- Additional sample code for Clawbot is installed with the update, and can be downloaded here.
Pre-loads and Automatic Scoring
- Both Gripperbot and Scooperbot can be pre-loaded with a sack! You can control what side the robot starts on, whether it gets a pre-load, and enable the autonomous duration all from the main menu.
- Scoring is fully implemented in this new version.
- Earn normal points from sacks, bonus points from bonus sacks, and even more bonus points from the autonomous bonus and “parking” your robot before time runs out.
- A cool, new timer and scoreboard keeps track of the match in the top-left corner of the window. Compete with your classmates or teammates to see who can get the highest score before time runs out!
- Driver Control loads are also implemented once the autonomous period ends. Introduce them into the playing field by clicking on the green sack icons in the top-right corner.
- Ever wonder why your Ultrasonic sensor “sees” the values that it does? Enable the new Sensor View to see what’s triggering the Ultrasonic sensor and the heading of your compass.
- We’ve improved the robot-sack interaction on all of the robots.
- The lighting and contrast of the game have been enhanced, making it easier to grab and score the sacks.
- Lots of small tweaks and adjustments.
To view the original post for the VEX Sack Attack virtual world (complete with video), visit this link.
John and Karthik at VEX Robotics have put together a fantastic set of videos for teams competing in the VEX Sack Attack Robotics Competition.
The 9-video series breaks down the rules for the competition, and shows how referees will interpret the different scenarios that may occur. It’s definitely a worthwhile watch for any teams competing this year (or anyone who wants to see John hug this years game object).
You can watch the full video series here, or on their YouTube page: http://www.youtube.com/playlist?list=PLEC832168771665F2
When someone thinks “robots’, they generally think of cold, calculating, emotionless machines. This couldn’t be further from the truth; all robots, from the complex humanoids to the basic welding arms seen in car plants, have complex and deep emotional personalities.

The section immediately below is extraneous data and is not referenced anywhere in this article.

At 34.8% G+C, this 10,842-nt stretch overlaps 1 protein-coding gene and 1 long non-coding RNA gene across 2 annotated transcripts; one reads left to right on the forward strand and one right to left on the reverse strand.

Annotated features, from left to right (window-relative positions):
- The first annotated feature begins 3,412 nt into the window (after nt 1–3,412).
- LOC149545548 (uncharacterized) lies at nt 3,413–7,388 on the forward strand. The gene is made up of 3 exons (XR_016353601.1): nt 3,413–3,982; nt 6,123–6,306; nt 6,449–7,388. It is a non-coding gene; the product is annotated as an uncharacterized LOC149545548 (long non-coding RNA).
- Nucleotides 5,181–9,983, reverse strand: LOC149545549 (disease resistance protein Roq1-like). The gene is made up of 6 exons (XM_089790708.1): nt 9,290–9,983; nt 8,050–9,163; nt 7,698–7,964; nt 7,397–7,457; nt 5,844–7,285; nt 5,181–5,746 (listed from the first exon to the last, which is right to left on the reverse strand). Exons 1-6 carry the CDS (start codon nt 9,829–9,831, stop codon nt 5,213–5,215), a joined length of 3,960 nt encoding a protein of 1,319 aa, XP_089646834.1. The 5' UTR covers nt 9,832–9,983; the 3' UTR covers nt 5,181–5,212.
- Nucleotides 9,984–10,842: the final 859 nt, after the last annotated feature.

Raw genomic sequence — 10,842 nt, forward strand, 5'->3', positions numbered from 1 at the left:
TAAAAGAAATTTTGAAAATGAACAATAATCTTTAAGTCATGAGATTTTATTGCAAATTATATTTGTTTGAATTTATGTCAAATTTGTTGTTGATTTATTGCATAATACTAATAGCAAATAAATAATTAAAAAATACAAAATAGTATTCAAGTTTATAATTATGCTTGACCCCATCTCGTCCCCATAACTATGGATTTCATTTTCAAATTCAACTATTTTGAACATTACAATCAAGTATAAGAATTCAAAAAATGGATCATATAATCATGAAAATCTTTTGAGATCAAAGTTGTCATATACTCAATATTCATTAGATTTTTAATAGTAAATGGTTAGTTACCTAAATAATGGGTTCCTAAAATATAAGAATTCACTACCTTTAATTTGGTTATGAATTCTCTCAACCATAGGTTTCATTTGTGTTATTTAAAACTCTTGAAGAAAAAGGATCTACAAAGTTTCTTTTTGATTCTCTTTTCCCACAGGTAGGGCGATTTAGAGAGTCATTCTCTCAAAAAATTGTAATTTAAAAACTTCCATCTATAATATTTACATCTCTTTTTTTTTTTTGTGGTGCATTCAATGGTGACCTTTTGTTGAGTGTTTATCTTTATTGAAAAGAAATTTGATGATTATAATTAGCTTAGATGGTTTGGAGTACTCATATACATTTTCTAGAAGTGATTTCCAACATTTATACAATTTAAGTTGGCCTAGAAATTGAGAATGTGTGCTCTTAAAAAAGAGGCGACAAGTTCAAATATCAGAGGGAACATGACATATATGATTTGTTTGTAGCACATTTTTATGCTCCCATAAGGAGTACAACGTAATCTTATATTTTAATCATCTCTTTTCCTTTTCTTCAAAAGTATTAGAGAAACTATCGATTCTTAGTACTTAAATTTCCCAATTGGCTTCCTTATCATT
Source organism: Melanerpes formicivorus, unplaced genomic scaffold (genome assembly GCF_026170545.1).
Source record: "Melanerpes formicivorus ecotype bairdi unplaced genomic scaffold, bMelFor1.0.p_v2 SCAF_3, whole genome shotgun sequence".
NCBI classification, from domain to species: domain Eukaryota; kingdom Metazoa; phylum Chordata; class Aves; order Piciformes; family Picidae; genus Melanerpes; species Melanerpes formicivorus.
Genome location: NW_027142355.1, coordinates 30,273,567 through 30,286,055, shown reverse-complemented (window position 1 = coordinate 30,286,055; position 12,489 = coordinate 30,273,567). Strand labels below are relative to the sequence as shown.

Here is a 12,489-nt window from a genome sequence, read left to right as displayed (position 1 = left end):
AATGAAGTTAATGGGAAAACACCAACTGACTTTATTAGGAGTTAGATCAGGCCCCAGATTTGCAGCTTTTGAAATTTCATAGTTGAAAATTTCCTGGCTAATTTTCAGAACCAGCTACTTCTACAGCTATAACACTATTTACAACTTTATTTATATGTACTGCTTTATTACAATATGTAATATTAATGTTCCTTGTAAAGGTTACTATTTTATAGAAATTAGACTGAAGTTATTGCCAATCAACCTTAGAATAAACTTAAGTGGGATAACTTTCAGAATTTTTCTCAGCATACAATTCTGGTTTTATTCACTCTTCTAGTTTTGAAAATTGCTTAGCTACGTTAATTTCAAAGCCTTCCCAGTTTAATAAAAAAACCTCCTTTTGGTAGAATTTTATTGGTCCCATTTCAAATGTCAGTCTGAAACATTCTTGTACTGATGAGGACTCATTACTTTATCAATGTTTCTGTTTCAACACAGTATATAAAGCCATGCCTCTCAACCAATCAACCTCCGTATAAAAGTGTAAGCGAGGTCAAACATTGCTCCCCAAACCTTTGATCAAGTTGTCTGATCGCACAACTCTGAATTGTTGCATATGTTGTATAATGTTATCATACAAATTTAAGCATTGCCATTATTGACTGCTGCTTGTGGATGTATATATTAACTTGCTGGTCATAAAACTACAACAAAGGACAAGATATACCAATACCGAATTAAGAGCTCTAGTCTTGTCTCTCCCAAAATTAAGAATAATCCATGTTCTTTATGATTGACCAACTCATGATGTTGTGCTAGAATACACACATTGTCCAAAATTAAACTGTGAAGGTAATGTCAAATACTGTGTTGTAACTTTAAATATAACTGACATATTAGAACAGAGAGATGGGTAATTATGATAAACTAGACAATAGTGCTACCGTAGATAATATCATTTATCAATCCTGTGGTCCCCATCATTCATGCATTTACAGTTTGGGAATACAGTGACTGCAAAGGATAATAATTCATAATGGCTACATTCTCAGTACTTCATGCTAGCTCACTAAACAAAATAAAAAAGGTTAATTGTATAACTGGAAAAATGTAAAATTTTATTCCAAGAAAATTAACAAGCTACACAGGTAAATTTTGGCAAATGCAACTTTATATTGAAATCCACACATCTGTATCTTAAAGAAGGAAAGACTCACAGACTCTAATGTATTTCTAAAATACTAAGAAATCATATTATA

For instance, take a look at our new “Scaredybot”. Built entirely from VEX parts, an Arduino, and the sweat of our intern Dan West (by the way, great work Dan!), the Scaredybot is so ‘brave’ that it cannot stand being in the dark; given the choice, it will either chase a light source for dear life or spin blindly in place (desperately seeking a respite from the darkness).
On the technical side, the Scaredybot uses two VEX Light Sensors to compare light values on the left and right side of the robot and turns the robot towards whichever side is higher. By constantly moving side by side using swing turns (much like a line-tracking robot), the Scaredybot is able to track the light source as long as its sensors are able to read the light values. When the Scaredybot loses its light source, it spins in place until a light source is found again, at which point it starts to track it again.
The Arduino is one of the most diverse robotics platforms. It truly opens the world of modern electronics to the students by allowing them to interface with all sorts of relevant, modern technology. We have seen this unfold in our latest project with the Arduino, the RC car hacking project.
For this project, we decided a good candidate to start with would be the New Bright RC ‘Interceptor’, a larger scale car that fit a standard-sized Arduino (in this case, an UNO) and a breadboard with lots of room to spare. This surplus of space opens up tons of options for adding sensors in the future. Plus, by tapping into the car’s standard battery we eliminated the need to add a second one. Since we needed to be able to control the RC car’s DC motors with the Arduino, we decided to use the VEX Motor Controller 29 to convert the PWM signals into corresponding voltage levels. This solution was cheap, easy, and effective; a true engineering triple play.
Once the Arduino was implanted into the RC car, it was time to tell the newborn robot to do something. Of course, we did this using our favorite programming software, ROBOTC for Arduino (more on this later).
It is important to realize that while most robots have a tank style drive system, the RC cars have the same steering system as that found in real-sized cars (Ackermann Steering). This unfortunately eliminates the possibility of making point turns, but it does open the doors to other interesting opportunities such as parallel parking (we plan on showcasing this in a later update).